And now what? The government has stepped in with more than a trillion dollars of taxpayer money—money that will not go towards rebuilding New Orleans, shoring up the crumbling public infrastructure, sending millions of children to school, and providing health care to citizens—in order to bailout the institutions that created the mess. In the meantime, the blame-game has started in earnest. If you had paid attention to Limbaugh, Hannity, and friends over the last few weeks, you'd have thought that this crisis was part of a vast conspiracy hatched by an alliance of Islamo-commie terror cells colluding with elderly blacks and Latinos in order to steal money from hardworking people like Joe the Plumber, Bob the Banker, and Mike the Mutual-Fund Manager, while the secret ACORN army was being deployed to install the madrassa-educated sleeper agent Barack Hussein Obama in the White House so that he could turn America into a socialist haven for community organizers and jihadi Islamists.

By the way, I don't subscribe—as some do—to the idea that the government should do nothing and let the banks crash and burn. Such an unleashing of "market discipline" would exact too high a price from too many. But even though there is a desperate need for the government to intervene in order to unfreeze the credit market and jump-start the stalled economy, it is difficult to trust that they will do the right thing, or that they even know what the right thing is. The more carefully one examines the landscape, the scarier it appears—in large part due to the fact that no one knows the extent of the rot. All we can really be sure about is that the dominoes are going to continue to tumble. Observers are referring to the scenario as "Whac-A-Mole"—the 1971 arcade game invention in which plastic moles keep emerging from different holes as you try to hit them with a mallet and keep them down. The disastrous initial plan of using the bailout money to buy up "toxic assets" from financial institutions—the "cash-for-trash" policy—will hopefully, and mercifully, be buried once and for all. But the idea of giving money to the banks in return for equity is running into trouble too, with banks planning to use that money not to lend, but to buy other banks, give dividends to common-stock holders, and pay bonuses to executives. And the ugly conflict-of-interest issue has raised its head again. The Bank of New York Mellon Corporation, which has been hired by the Treasury to act as a custodian of this process is apparently also a beneficiary of the handout to the tune of $3 billion.

The crisis is real. We can already see its impact on the lives of poor people all across the country. The 27 million Americans surviving on poverty wages are having to make a choice between food and medicine. And the other shoe is yet to drop. Unemployment, already very high, is on the rise and will likely reach unseen levels soon. For every available job, there are three people seeking it. Nearly 11% of American workers are unemployed or underemployed right now. As the situation worsens—and it will—we will witness a further drop in consumer spending, rise in crime, and a hollowing out of neighborhoods. Those who track such things are already seeing an increase in rates of suicide and homicide in poor and foreclosed communities.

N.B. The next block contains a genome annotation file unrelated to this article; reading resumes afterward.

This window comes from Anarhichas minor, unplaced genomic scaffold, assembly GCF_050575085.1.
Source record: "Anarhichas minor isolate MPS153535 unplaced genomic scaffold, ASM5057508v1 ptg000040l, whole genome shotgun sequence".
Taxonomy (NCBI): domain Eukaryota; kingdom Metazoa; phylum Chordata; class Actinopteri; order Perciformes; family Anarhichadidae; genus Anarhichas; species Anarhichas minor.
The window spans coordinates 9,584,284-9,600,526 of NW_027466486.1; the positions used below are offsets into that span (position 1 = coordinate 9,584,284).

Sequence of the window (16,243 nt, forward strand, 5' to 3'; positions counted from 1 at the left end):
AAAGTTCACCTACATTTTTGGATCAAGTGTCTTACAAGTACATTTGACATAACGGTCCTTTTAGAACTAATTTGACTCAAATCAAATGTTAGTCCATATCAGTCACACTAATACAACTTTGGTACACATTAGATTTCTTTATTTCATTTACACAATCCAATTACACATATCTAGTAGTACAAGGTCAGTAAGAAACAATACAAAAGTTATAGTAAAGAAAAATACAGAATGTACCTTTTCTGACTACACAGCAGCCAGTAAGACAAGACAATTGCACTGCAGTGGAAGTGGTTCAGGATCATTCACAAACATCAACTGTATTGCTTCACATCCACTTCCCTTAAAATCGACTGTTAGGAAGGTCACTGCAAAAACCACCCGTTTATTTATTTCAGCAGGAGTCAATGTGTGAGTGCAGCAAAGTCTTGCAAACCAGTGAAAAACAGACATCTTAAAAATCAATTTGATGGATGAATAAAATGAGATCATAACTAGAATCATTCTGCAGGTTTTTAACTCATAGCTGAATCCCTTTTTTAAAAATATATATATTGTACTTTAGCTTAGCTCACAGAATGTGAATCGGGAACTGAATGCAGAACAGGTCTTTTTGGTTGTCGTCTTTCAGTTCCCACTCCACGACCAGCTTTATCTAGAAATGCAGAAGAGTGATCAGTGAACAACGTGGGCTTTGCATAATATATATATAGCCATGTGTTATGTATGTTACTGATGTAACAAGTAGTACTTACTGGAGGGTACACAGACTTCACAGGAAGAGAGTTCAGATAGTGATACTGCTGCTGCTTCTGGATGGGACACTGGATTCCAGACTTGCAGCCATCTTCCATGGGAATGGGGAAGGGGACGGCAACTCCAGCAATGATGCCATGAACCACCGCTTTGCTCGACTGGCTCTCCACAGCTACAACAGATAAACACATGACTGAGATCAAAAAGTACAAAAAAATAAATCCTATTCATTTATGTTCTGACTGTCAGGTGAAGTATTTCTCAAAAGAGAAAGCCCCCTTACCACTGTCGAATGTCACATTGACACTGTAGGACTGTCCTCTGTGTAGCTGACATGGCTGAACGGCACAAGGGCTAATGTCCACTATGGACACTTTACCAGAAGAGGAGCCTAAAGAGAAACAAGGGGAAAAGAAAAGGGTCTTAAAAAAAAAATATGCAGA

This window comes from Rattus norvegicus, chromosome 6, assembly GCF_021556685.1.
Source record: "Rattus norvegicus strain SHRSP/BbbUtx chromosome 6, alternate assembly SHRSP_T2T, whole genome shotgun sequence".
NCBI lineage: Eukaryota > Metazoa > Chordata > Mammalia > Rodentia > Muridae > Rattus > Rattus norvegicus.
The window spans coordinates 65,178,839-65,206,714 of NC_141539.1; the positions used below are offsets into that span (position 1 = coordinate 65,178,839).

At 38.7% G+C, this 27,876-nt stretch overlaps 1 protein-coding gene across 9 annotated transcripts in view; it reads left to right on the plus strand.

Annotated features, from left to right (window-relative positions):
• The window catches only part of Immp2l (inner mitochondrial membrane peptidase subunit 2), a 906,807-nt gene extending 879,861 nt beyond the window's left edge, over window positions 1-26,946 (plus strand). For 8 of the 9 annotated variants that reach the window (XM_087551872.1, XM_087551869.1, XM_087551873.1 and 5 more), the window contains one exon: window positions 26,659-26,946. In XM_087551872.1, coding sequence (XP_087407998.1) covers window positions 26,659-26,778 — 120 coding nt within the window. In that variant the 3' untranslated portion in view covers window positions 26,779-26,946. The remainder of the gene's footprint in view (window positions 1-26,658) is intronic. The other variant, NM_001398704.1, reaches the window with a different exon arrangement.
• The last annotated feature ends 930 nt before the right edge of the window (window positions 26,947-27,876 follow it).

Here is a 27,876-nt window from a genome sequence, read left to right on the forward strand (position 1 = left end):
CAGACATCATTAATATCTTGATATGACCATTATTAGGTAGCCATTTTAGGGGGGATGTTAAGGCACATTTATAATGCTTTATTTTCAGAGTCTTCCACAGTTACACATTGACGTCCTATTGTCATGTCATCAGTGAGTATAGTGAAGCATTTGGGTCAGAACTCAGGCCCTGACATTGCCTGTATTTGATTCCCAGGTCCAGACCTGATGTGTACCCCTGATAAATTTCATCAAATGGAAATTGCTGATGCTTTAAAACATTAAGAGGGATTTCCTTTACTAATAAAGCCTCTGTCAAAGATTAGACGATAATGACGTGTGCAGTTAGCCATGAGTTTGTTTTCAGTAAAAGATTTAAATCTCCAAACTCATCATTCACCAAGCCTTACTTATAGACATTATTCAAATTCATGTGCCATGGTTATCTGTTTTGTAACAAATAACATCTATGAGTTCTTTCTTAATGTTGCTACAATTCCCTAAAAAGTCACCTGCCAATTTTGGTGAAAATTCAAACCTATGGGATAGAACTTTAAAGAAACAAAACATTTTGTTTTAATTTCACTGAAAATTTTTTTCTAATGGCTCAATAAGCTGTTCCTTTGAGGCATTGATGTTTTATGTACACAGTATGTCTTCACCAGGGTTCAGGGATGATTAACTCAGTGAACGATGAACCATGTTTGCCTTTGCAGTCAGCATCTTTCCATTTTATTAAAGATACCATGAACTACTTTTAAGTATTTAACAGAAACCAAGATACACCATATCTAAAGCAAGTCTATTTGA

But despite the bleakness of the times, we are possibly at the crossroads of an opportunity. I was astounded at the extraordinary sight of High Priest Alan Greenspan, testifying before the House Committee of Government Oversight and Reform on October 23rd, and admitting on camera that the Ideology of Free Markets and Unfettered Capitalism was perhaps responsible for the crisis we find ourselves in. The only other thing that could have stunned me more would have been the news that an African American with the middle name Hussein had been elected the President of the United States of America!

Not only has that event now come to pass, the shine is already off the penny. But I think it is important to jealously guard the feeling many of us experienced when the electoral college vote tally for Obama crossed the magic number of 270. To treasure the memory of the exhilaration of the moment, the sound of the collective exhaling of breath held too long, the unexpected wetness of our cheeks, the screams that allowed a pent-up emotion to find release, and the pleasure of anticipation at soon being able to say: my-oh-my, there's a black man in the White House. But it is also important to remember that it was never merely about Obama, but about standing shoulder to shoulder with tens of millions of people across the country and affirming our desire for a better world.

But that's not going to happen on its own. The recovery after the Great Depression wasn't just the result of a compassionate or competent White House. It was driven by a committed and powerful working-class movement. While unions today have been decimated over the years—union density in the private workforce is around 8%—and the immigrant rights movement is still to find its collective voice, the last 8 years of horror appear to have generated the conditions in which a new movement for social justice just might take hold. It's time to get back to work; Act 2 starts now.


"Excellent piece, Ali. Thank you. Uncertainty seems to be the only thing we can be certain of these days (and for a long time coming). World-wide jubilation that a black man has made it to the white house was fun for a minute - really really really fun - but its time to roll up our sleeves (I don't want to work as a senior greeter at Wal Mart when I'm 65 to make ends meet). We have a space in front of us where where words like ""free market"" and ""trickle down economics"" and ""investment banker"" are being scrutinized in the general public (finally!!!!) and words like ""community organizing"" ""change"" and ""grassroots"" are being understood more clearly and positively. There is, no doubt, good and bad, a change upon us."